Knicks’ Elfrid Payton ‘super proud’ of Houston duo who played for him

Knicks guard Elfrid Payton was influential in the careers of two of Houston’s top players, while they were on their way to this weekend’s NCAA Final Four.

Cougars seniors DeJon Jarreau and Brison Gresham played for the AAU team Payton runs in Louisiana, known as Elfrid Payton Elite.

“I’m super proud,” Payton said before the Knicks’ 99-86 loss to the Mavericks on Friday. “A lot my guys had a great year this year that played on that team. I’m super proud of them. I wish them he best. I know them well. I’m excited for them.”

Houston, the No. 2 seed in the Midwest Region, has reached the Final Four for the first time since the Cougars’ vaunted Phi Slama Jama group made three straight trips under Guy Lewis — without winning it all — from 1982-84.

After ousting Oregon State on Monday, Houston will face No. 1 seed Baylor in one of Saturday’s semifinal matchups, with unbeaten Gonzaga facing No. 11 seed UCLA on the other side of the bracket.

Brison Gresham, Elfrid Payton and DeJon Jarreau
Brison Gresham, Elfrid Payton and DeJon Jarreau
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Jarreau is third on the Cougars in scoring (10.8 points per game) and leads in assists (4.4), while Gresham is averaging slightly less than 18 minutes per game off the bench for coach Kelvin Sampson’s team.

Both players are products of Payton’s AAU program, which fields teams in three different age groups. Payton starred at Louisiana-Lafayette, leading the Ragin’ Cajuns to a Sun Belt Conference championship and an automatic bid to the NCCA tournament in 2014 before he was selected 10th overall in the draft by the 76ers later that year.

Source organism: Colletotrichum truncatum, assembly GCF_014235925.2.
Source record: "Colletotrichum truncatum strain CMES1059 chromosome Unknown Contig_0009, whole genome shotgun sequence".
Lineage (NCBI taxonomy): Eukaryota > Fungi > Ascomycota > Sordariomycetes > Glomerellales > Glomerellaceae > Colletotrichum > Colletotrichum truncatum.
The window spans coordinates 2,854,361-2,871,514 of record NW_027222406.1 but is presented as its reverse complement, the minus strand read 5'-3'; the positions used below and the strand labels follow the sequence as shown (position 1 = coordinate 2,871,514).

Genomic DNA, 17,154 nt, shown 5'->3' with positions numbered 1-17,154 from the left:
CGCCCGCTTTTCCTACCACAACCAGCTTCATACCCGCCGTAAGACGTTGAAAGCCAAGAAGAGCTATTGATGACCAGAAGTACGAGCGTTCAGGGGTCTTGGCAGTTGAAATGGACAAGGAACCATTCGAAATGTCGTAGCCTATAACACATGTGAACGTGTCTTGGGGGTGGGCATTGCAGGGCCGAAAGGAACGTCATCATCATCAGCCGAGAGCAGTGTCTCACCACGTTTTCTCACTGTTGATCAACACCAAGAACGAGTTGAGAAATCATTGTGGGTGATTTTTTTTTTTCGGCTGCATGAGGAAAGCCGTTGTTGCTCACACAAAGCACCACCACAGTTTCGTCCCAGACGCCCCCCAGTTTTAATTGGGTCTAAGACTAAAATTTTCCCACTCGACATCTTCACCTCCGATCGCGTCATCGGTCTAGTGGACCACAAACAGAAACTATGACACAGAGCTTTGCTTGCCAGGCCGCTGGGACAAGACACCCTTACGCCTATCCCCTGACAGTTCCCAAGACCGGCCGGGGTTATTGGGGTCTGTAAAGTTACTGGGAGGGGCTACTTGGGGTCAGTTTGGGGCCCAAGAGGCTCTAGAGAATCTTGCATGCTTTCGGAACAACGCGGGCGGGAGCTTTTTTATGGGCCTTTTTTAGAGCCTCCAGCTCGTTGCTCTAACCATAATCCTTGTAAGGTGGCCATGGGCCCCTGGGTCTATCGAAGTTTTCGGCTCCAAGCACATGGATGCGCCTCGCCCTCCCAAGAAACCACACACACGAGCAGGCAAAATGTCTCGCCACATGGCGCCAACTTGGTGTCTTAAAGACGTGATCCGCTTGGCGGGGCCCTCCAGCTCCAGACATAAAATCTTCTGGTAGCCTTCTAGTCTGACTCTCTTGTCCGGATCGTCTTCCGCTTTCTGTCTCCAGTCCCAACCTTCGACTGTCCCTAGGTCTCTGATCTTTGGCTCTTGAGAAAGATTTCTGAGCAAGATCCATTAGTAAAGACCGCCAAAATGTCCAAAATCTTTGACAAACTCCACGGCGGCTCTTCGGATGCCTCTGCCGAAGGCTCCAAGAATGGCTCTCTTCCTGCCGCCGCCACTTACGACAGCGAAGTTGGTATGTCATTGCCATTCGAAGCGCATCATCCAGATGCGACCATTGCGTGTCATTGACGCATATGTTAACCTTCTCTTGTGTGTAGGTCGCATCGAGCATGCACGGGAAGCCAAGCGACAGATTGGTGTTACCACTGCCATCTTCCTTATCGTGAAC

The Knicks’ starting point guard was slated Friday to play his sixth game since returning from a hamstring injury. Payton described Mavericks superstar guard Luka Doncic — who came in averaging 28.7 points, 8.9 assists and 8.1 rebounds per game — as a “very crafty” player.

“I think he’s very fast, but he’s very deceptive, he knows how to use his body well,” Payton said. “Just try to show him length, try to make his shot as tough as possible. I always say, with players like that it’s not just me. It’s going to be a team thing.

“Definitely, going against a team with essentially five shooters out there definitely puts a strain on the defense, but I trust our preparation, trust the scheme, I think we’ll be able to make it difficult for them.”

Payton hasn’t had an easy time since returning to the lineup March 23 from a hamstring injury, averaging 9.2 points and 2.4 assists over that stretch. He did score 17 points in 28 minutes in Wednesday’s loss at Minnesota, but he committed two costly turnovers in the fourth quarter. Even when Derrick Rose was out of the lineup with an ankle issue, rookie Immanuel Quickley played only 13 minutes and didn’t score.

After the game, Timberwolves rookie Anthony Edwards also called out Payton for a defensive mistake that helped the Timberwolves take the lead in the final minute, leaving Malik Beasley open for the go-ahead 3-pointer with 37 seconds remaining.

“I was about to turn and fade until I saw Payton came and double-[teamed me],” Edwards said. “I was like, ‘He crazy.’ I saw Beas in the slot and I kicked it. And when I kicked it, you can see I just held my hands up. I knew it was good.”

Payton added that he felt “good” health-wise and entered Friday’s game “confident” in the Knicks’ defensive effort entering a key challenge against Doncic and former Knick All-Star Kristaps Porzingis.

“I think it’s a combination of things, guys paying more attention to detail, taking more pride in it,” Payton said. “I think it’s a little bit of coaching schemes, things like that. Like I said, a combination of all those things coming together.”

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